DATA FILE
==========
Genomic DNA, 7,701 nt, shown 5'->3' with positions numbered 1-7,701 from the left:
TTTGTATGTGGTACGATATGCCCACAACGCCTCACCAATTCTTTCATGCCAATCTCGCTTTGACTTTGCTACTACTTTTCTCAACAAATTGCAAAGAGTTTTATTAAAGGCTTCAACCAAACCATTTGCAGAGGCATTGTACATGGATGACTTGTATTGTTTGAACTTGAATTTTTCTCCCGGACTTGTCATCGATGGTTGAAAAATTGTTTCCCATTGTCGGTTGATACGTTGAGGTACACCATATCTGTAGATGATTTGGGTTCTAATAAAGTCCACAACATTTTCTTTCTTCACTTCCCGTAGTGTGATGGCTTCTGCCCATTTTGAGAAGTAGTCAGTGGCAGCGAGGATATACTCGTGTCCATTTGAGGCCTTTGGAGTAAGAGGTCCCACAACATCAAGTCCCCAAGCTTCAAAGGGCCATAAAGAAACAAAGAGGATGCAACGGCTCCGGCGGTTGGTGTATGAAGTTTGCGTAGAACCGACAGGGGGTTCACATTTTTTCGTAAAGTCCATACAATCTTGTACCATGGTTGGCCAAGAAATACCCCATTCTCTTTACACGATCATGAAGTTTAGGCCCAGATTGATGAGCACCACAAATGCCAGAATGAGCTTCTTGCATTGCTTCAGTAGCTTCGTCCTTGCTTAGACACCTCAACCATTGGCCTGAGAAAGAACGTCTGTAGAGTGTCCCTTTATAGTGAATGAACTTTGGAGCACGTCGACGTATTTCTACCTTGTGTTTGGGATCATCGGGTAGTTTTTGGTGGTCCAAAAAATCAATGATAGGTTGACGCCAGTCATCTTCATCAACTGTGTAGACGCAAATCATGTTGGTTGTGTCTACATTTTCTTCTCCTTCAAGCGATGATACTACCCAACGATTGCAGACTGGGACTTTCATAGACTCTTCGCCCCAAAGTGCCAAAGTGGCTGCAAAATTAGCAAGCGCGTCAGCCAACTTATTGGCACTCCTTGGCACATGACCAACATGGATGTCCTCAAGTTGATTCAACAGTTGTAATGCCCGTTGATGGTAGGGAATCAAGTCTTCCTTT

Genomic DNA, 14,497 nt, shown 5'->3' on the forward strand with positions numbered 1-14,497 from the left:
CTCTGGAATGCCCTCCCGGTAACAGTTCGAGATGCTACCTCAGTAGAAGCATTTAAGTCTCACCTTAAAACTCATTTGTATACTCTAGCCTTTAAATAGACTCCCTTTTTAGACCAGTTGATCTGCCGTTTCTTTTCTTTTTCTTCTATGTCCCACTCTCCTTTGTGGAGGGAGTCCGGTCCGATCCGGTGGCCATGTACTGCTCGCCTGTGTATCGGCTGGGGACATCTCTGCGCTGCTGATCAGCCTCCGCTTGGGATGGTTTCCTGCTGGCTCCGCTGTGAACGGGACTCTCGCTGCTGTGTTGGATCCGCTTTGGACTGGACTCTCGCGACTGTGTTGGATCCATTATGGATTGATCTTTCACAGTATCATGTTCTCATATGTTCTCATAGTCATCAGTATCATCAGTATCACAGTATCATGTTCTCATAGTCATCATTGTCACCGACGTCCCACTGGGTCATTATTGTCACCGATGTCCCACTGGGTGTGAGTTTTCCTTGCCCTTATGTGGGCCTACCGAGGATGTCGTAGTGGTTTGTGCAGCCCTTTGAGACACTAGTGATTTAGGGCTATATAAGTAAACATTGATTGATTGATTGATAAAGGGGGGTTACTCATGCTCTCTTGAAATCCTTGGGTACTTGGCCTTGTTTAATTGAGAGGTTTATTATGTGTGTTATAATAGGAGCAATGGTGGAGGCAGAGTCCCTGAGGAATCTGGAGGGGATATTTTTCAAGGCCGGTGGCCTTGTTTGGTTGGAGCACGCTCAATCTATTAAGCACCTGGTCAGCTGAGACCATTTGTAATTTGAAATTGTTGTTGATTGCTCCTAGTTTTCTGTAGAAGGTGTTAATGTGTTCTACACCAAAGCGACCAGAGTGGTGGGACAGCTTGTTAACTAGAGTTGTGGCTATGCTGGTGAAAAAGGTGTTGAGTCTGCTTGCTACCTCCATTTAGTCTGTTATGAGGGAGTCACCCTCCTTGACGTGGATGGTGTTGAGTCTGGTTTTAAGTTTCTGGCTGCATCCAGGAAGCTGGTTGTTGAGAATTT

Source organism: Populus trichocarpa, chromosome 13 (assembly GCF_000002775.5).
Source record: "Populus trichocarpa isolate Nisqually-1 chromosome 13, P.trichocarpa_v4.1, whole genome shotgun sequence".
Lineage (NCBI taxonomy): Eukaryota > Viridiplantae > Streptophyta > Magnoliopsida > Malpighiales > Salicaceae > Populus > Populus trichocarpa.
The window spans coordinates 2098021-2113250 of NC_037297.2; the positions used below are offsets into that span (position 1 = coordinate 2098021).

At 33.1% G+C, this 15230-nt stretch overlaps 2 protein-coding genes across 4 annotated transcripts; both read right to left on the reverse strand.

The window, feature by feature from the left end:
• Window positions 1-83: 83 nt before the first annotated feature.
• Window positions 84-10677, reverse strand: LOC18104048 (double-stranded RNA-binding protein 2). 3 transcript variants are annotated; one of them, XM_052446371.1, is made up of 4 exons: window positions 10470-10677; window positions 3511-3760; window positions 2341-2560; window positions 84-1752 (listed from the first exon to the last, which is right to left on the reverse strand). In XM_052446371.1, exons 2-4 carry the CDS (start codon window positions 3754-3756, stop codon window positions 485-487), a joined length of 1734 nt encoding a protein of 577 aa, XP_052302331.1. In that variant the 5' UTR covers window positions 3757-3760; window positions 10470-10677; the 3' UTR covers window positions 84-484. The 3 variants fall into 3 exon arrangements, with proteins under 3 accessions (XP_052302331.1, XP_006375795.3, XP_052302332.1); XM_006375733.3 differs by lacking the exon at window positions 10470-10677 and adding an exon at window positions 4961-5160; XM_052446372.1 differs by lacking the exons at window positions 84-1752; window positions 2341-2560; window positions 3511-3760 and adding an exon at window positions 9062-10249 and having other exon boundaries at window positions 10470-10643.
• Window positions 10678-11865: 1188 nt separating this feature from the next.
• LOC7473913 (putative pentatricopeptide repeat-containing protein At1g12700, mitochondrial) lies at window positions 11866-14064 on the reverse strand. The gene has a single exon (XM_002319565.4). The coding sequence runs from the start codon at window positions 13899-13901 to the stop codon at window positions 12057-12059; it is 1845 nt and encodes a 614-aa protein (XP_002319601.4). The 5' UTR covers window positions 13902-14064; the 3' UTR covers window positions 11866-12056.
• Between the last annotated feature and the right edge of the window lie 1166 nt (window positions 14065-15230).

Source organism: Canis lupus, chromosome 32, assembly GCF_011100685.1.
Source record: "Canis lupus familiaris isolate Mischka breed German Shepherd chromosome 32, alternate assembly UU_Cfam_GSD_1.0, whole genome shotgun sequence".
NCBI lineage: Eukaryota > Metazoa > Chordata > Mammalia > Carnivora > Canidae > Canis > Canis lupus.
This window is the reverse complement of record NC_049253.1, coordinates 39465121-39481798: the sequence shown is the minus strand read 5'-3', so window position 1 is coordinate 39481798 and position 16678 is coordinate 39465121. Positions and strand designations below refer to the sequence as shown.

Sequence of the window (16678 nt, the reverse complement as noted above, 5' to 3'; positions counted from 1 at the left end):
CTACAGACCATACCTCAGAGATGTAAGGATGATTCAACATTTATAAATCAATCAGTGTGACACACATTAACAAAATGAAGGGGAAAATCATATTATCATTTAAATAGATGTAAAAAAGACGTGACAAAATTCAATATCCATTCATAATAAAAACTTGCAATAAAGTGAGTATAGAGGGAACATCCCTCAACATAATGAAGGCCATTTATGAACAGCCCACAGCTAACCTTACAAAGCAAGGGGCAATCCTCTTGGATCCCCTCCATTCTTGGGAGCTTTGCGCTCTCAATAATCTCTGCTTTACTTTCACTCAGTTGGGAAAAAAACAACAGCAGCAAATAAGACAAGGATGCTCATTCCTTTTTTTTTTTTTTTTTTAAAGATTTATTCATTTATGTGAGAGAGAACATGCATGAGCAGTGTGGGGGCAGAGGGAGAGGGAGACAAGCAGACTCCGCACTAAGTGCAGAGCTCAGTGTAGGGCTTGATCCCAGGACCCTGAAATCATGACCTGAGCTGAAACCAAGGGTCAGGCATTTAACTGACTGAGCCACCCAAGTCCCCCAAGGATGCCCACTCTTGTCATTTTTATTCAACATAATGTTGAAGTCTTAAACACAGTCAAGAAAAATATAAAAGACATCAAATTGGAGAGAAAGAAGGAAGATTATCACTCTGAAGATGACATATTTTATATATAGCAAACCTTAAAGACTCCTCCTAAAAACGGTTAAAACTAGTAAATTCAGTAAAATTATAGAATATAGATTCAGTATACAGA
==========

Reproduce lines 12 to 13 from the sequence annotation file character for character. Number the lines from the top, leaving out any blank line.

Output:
• Window positions 84-10677, reverse strand: LOC18104048 (double-stranded RNA-binding protein 2). 3 transcript variants are annotated; one of them, XM_052446371.1, is made up of 4 exons: window positions 10470-10677; window positions 3511-3760; window positions 2341-2560; window positions 84-1752 (listed from the first exon to the last, which is right to left on the reverse strand). In XM_052446371.1, exons 2-4 carry the CDS (start codon window positions 3754-3756, stop codon window positions 485-487), a joined length of 1734 nt encoding a protein of 577 aa, XP_052302331.1. In that variant the 5' UTR covers window positions 3757-3760; window positions 10470-10677; the 3' UTR covers window positions 84-484. The 3 variants fall into 3 exon arrangements, with proteins under 3 accessions (XP_052302331.1, XP_006375795.3, XP_052302332.1); XM_006375733.3 differs by lacking the exon at window positions 10470-10677 and adding an exon at window positions 4961-5160; XM_052446372.1 differs by lacking the exons at window positions 84-1752; window positions 2341-2560; window positions 3511-3760 and adding an exon at window positions 9062-10249 and having other exon boundaries at window positions 10470-10643.
• Window positions 10678-11865: 1188 nt separating this feature from the next.